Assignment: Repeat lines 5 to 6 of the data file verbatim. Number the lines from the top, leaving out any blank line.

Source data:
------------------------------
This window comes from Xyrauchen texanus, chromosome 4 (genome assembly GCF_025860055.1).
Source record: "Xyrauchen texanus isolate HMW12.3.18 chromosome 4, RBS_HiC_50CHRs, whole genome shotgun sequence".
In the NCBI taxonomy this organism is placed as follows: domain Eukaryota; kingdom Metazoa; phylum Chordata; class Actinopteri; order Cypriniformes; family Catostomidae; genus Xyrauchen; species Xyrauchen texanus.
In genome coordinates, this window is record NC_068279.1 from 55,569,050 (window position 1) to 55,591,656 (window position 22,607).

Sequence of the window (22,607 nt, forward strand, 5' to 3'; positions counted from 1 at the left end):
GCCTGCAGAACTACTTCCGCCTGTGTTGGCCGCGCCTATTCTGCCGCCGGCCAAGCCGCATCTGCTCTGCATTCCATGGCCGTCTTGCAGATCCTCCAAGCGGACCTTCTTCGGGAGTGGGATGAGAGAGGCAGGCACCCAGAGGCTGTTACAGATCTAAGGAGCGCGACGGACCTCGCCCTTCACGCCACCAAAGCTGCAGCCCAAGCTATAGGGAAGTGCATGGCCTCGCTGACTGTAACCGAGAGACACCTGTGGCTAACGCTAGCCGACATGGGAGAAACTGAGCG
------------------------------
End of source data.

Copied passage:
Sequence of the window (22,607 nt, forward strand, 5' to 3'; positions counted from 1 at the left end):
GCCTGCAGAACTACTTCCGCCTGTGTTGGCCGCGCCTATTCTGCCGCCGGCCAAGCCGCATCTGCTCTGCATTCCATGGCCGTCTTGCAGATCCTCCAAGCGGACCTTCTTCGGGAGTGGGATGAGAGAGGCAGGCACCCAGAGGCTGTTACAGATCTAAGGAGCGCGACGGACCTCGCCCTTCACGCCACCAAAGCTGCAGCCCAAGCTATAGGGAAGTGCATGGCCTCGCTGACTGTAACCGAGAGACACCTGTGGCTAACGCTAGCCGACATGGGAGAAACTGAGCG